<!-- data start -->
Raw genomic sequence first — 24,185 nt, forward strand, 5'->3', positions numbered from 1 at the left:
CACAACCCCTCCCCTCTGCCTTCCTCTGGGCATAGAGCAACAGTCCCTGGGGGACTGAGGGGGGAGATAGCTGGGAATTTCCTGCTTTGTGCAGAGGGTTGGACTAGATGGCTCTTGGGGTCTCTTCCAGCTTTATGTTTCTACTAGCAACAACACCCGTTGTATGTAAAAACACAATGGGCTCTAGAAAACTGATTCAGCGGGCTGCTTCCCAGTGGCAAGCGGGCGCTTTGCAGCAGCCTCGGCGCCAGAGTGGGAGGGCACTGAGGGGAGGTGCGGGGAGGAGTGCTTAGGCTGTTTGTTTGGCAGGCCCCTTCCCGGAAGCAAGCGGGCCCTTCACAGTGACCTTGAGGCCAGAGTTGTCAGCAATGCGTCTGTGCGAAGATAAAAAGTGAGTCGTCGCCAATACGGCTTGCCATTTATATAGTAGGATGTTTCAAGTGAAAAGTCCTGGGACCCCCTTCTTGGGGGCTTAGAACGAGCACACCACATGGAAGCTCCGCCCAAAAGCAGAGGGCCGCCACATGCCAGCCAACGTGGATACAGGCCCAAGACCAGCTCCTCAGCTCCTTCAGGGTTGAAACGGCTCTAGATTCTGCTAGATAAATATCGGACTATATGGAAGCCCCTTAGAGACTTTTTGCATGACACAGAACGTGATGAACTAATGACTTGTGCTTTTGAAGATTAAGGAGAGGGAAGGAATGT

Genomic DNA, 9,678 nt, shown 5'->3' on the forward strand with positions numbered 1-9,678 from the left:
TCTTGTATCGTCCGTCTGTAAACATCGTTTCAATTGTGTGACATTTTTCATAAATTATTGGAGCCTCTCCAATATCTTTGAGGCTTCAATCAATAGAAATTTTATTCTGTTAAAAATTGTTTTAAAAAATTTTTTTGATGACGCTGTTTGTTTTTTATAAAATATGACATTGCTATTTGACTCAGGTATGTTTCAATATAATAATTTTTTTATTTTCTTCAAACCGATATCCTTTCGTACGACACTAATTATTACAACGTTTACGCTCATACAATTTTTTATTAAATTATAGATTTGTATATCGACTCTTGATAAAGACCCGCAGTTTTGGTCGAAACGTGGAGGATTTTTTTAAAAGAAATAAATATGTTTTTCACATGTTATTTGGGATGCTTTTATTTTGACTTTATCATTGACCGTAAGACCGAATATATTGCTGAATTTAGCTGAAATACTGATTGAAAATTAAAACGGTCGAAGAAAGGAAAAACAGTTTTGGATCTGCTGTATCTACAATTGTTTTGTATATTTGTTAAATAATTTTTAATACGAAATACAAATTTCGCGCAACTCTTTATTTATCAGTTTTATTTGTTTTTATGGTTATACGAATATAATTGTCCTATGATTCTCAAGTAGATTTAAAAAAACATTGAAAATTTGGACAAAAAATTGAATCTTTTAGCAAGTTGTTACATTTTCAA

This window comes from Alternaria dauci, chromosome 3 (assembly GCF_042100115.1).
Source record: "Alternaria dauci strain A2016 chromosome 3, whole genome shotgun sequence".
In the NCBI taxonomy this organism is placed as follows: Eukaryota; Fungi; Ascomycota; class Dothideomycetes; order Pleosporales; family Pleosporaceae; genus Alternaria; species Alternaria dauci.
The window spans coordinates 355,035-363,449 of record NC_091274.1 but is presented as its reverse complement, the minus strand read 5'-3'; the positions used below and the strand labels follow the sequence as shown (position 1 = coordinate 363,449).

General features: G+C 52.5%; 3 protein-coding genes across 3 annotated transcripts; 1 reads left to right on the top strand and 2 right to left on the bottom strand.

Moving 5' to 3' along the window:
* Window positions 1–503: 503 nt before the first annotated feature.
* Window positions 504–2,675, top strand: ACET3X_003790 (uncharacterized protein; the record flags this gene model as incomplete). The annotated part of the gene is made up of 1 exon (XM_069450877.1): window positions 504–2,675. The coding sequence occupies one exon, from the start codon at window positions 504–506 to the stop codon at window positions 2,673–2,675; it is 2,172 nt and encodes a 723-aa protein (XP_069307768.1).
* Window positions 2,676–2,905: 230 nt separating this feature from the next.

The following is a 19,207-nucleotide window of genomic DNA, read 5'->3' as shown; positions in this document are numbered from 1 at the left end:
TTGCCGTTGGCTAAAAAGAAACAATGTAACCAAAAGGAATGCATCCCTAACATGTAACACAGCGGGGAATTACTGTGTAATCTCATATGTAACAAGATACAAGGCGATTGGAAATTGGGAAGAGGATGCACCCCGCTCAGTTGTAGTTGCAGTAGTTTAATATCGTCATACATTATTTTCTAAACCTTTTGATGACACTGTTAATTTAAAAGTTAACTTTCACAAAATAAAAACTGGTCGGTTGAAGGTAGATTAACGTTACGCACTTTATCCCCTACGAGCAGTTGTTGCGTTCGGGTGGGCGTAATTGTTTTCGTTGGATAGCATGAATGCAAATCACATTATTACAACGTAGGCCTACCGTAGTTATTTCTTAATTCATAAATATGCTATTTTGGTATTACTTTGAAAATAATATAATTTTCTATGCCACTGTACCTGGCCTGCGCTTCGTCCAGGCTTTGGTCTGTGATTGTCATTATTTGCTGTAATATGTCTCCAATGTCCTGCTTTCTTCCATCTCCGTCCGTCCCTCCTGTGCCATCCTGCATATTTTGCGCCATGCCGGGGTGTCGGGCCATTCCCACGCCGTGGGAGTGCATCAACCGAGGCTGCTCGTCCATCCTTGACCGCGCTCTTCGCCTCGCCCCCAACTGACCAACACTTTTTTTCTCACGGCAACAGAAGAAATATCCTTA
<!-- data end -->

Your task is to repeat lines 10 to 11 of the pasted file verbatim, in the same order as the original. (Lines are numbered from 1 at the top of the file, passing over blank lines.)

Moving 5' to 3' along the window:
* Window positions 1–503: 503 nt before the first annotated feature.